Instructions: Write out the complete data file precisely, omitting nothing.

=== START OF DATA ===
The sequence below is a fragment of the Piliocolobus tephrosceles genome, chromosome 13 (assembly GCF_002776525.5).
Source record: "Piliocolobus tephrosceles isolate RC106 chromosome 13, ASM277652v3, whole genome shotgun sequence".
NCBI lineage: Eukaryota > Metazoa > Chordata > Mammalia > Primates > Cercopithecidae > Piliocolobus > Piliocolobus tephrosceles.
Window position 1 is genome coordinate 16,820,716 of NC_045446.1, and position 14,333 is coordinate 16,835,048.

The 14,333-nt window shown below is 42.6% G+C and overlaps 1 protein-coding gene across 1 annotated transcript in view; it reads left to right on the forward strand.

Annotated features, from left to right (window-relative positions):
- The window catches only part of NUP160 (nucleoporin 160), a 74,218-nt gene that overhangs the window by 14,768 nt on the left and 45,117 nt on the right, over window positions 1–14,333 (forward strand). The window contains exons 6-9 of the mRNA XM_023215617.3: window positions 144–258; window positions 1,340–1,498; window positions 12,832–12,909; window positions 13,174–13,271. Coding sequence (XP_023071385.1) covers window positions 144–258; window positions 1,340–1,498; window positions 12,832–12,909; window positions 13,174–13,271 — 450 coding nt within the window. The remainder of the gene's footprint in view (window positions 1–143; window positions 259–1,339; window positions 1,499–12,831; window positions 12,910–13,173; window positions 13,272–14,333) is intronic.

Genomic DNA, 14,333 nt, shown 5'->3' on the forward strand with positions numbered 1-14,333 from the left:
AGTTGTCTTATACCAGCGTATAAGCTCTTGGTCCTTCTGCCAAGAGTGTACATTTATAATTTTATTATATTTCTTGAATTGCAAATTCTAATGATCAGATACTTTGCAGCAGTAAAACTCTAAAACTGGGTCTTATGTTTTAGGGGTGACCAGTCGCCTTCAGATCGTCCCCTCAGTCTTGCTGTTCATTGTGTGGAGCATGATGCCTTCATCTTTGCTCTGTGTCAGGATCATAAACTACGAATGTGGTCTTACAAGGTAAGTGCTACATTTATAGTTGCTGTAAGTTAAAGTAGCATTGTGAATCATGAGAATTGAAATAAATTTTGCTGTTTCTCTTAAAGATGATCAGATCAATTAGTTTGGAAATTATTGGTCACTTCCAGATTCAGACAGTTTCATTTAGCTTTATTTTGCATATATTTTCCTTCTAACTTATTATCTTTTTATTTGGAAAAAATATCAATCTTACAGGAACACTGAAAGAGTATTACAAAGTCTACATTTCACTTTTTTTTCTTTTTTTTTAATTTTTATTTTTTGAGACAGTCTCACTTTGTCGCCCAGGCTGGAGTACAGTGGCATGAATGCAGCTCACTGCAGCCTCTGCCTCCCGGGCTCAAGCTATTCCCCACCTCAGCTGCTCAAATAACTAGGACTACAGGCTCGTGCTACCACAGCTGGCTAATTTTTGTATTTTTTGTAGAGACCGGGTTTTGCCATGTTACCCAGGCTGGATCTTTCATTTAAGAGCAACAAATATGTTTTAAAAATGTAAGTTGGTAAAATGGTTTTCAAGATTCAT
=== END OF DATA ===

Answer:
The sequence below is a fragment of the Piliocolobus tephrosceles genome, chromosome 13 (assembly GCF_002776525.5).
Source record: "Piliocolobus tephrosceles isolate RC106 chromosome 13, ASM277652v3, whole genome shotgun sequence".
NCBI lineage: Eukaryota > Metazoa > Chordata > Mammalia > Primates > Cercopithecidae > Piliocolobus > Piliocolobus tephrosceles.
Window position 1 is genome coordinate 16,820,716 of NC_045446.1, and position 14,333 is coordinate 16,835,048.

The 14,333-nt window shown below is 42.6% G+C and overlaps 1 protein-coding gene across 1 annotated transcript in view; it reads left to right on the forward strand.

Annotated features, from left to right (window-relative positions):
- The window catches only part of NUP160 (nucleoporin 160), a 74,218-nt gene that overhangs the window by 14,768 nt on the left and 45,117 nt on the right, over window positions 1–14,333 (forward strand). The window contains exons 6-9 of the mRNA XM_023215617.3: window positions 144–258; window positions 1,340–1,498; window positions 12,832–12,909; window positions 13,174–13,271. Coding sequence (XP_023071385.1) covers window positions 144–258; window positions 1,340–1,498; window positions 12,832–12,909; window positions 13,174–13,271 — 450 coding nt within the window. The remainder of the gene's footprint in view (window positions 1–143; window positions 259–1,339; window positions 1,499–12,831; window positions 12,910–13,173; window positions 13,272–14,333) is intronic.

Genomic DNA, 14,333 nt, shown 5'->3' on the forward strand with positions numbered 1-14,333 from the left:
AGTTGTCTTATACCAGCGTATAAGCTCTTGGTCCTTCTGCCAAGAGTGTACATTTATAATTTTATTATATTTCTTGAATTGCAAATTCTAATGATCAGATACTTTGCAGCAGTAAAACTCTAAAACTGGGTCTTATGTTTTAGGGGTGACCAGTCGCCTTCAGATCGTCCCCTCAGTCTTGCTGTTCATTGTGTGGAGCATGATGCCTTCATCTTTGCTCTGTGTCAGGATCATAAACTACGAATGTGGTCTTACAAGGTAAGTGCTACATTTATAGTTGCTGTAAGTTAAAGTAGCATTGTGAATCATGAGAATTGAAATAAATTTTGCTGTTTCTCTTAAAGATGATCAGATCAATTAGTTTGGAAATTATTGGTCACTTCCAGATTCAGACAGTTTCATTTAGCTTTATTTTGCATATATTTTCCTTCTAACTTATTATCTTTTTATTTGGAAAAAATATCAATCTTACAGGAACACTGAAAGAGTATTACAAAGTCTACATTTCACTTTTTTTTCTTTTTTTTTAATTTTTATTTTTTGAGACAGTCTCACTTTGTCGCCCAGGCTGGAGTACAGTGGCATGAATGCAGCTCACTGCAGCCTCTGCCTCCCGGGCTCAAGCTATTCCCCACCTCAGCTGCTCAAATAACTAGGACTACAGGCTCGTGCTACCACAGCTGGCTAATTTTTGTATTTTTTGTAGAGACCGGGTTTTGCCATGTTACCCAGGCTGGATCTTTCATTTAAGAGCAACAAATATGTTTTAAAAATGTAAGTTGGTAAAATGGTTTTCAAGATTCAT